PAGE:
2018 Regattas - send your confirmed dates



  • 5-6 Cedar, IN Icebreaker
  • 18 - Bilge Puller South Meeting
         - Bilge Puller North Meeting
  • 19-20 E Spring Regatta - Lake Geneva YC

  • 9-10 Wawasee E Scow Regatta - Wawasee, IN
  • 22-24 US Sailing JOs - Okoboji
  • 23-24 MC Wisconsin Championship - Pine Lake
  • 25 - LBSS Opti - Beulah 
  • 26-27 - TRAP X - Pine Lake
  • 29-July 1 - US Sailing JOs - Lake Forest

  • 5-6 Quad Lakes - Beulah
  • 9-12 GLSS Dinghyfest 
  • 14-15 ILYA MC Invitational - Nagawicka
  • 14-15 ILYA E Invitational - Geneva 
  • 16-17 XTreme X Regatta - Oshkosh
  • 16-19 Area K Jr. Championships - Sheboygan
  • 21-22 ILYA C Invitational - Beulah
  • 21-22 WYA X - Cedar
  • 23 - ILYA No Tears - Beulah
  • 25-28 ILYA X Champs - Pewaukee
  • 29-31 ILYA Opti Champs - Pewaukee

  • 3-5 WYA C - Okauchee
  • 12-19 ILYA Championships - Minnetonka
    -  12-15 A/MC Scows 
    -  15 Bilge Pullers Dinner
    -  16-19 E/C Scows
  • 21-22 National MCSA Junior Championship -
    Cedar, WI
  • 23-26 MC Nationals - Pewaukee Yacht Club
  • 8-9 George Dorn MC - Beulah
  • 22-23 NNN Beulah C Challenge - Beulah
  • 29-30 Polar Bear Regatta - Lake Davenport Sailing Club




Oshkosh Yacht Club's new clubhouseoverflows with spectators in 1903-- a typical showing during ILYA Regatta Week.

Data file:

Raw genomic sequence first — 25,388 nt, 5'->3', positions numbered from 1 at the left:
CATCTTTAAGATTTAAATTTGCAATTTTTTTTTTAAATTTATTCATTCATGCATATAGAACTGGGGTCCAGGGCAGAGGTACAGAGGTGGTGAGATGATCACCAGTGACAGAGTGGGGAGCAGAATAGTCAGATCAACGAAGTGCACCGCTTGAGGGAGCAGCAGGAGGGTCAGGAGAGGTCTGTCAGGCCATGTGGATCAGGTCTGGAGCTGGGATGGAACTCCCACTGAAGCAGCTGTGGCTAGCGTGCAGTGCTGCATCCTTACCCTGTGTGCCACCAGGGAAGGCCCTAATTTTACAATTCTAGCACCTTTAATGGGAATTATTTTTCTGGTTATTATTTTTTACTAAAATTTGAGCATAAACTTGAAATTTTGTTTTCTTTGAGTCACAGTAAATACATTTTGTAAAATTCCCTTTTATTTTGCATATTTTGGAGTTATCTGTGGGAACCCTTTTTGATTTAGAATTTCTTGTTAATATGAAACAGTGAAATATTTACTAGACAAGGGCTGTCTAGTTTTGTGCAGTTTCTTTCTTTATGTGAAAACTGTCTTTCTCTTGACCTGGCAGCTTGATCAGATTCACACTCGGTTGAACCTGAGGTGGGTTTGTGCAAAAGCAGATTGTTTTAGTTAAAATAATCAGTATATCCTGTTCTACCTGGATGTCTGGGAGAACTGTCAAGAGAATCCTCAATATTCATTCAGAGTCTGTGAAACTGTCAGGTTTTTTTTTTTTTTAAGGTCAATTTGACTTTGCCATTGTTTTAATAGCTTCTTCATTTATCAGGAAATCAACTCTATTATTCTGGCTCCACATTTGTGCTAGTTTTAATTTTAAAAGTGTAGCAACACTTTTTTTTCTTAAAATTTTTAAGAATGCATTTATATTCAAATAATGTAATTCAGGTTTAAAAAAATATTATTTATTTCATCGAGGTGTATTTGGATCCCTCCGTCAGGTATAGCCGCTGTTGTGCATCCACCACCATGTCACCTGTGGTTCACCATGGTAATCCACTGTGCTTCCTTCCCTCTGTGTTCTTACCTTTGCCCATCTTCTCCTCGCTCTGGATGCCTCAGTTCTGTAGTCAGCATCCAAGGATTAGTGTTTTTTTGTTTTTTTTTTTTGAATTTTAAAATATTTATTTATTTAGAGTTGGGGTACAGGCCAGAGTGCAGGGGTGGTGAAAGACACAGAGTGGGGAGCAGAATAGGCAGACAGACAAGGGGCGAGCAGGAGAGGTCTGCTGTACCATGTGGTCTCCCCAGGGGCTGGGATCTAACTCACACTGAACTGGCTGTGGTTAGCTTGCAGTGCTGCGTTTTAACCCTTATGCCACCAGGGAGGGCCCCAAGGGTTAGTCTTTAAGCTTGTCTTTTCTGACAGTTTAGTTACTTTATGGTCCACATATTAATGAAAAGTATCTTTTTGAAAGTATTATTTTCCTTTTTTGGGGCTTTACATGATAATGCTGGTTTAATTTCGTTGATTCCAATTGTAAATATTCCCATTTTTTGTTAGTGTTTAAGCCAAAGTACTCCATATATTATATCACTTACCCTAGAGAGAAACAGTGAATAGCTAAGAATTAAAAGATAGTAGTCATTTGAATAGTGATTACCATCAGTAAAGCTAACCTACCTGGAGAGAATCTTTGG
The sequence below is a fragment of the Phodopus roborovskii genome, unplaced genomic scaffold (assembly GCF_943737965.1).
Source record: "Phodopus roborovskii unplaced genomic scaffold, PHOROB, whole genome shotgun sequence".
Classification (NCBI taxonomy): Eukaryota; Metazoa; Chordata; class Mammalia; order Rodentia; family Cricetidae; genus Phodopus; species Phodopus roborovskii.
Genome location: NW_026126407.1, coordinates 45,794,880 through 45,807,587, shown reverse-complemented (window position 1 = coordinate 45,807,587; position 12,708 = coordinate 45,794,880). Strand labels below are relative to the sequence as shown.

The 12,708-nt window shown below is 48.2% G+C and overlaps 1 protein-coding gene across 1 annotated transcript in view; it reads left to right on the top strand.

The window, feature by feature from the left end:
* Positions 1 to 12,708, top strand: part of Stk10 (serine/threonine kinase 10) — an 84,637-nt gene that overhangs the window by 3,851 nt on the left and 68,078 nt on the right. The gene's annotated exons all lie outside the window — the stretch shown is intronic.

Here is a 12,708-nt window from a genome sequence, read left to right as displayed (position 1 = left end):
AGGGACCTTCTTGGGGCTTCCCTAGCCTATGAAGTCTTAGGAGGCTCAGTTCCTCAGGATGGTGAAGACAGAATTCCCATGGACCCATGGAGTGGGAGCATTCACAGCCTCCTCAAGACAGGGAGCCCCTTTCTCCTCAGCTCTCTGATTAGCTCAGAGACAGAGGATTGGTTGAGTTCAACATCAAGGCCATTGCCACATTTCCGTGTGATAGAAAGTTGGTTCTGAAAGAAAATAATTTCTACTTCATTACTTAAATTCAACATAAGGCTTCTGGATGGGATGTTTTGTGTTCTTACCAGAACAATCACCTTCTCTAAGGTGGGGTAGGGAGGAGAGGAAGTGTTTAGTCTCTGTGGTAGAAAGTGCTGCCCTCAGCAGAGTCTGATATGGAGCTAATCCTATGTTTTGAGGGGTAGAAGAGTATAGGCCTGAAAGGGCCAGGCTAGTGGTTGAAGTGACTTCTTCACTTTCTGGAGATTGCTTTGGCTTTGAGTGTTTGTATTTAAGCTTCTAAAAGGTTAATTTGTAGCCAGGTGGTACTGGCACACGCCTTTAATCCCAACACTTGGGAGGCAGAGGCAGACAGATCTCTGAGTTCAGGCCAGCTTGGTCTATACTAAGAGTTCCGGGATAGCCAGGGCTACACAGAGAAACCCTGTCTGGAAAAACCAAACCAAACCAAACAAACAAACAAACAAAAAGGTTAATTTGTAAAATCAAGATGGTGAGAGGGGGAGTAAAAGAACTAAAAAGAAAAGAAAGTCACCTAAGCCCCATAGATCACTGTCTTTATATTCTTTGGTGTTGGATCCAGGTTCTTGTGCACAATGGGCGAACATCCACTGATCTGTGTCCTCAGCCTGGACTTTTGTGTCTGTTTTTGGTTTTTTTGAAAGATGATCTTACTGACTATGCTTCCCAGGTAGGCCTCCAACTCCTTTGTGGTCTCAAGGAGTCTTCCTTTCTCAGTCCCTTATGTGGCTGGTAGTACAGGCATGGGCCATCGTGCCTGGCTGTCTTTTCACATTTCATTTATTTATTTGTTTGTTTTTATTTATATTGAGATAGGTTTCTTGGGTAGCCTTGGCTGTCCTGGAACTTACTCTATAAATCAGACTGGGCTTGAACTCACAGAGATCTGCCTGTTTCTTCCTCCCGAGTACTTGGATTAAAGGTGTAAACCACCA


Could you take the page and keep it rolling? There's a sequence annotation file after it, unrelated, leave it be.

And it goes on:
In 1899, the Annual Regatta moved to Oshkosh, Wisconsin, where preparations for the event were a city-wide concern…

The Curious Case of the Harpoon
Harpoon disappointed her owner, James A. Kimberly, from the start, according to one man who would come to know her quite well: Neenah-Nodaway historian James C. Kimberly. When the boat was delivered in 1899 from Gene Ramaley, her White Bear builder, James A. turned from the flatcar and refused even to unload her. His son, James C., took the boat, with his father's permission, to the Menasha Boat Works, where the enterprising young man took out seven inches of bulge in her belly, reducing her draft to about four inches. Then, remarkably, he moved the mast toward the newly extended stern and put the rudder in the bow, turningher end for end. Although James C. claimed these "operations" improved her, he admitted that Harpoon, sailing backward, "was never a match for the faster yachts."

Dr. Thomas A. Hodgson
is the author and has
provided these
wonderful excerpts.

Copyright 1997 Thomas A. Hodgson
All Rights reserved.
Excerpts have been reproduced with
permission of the author.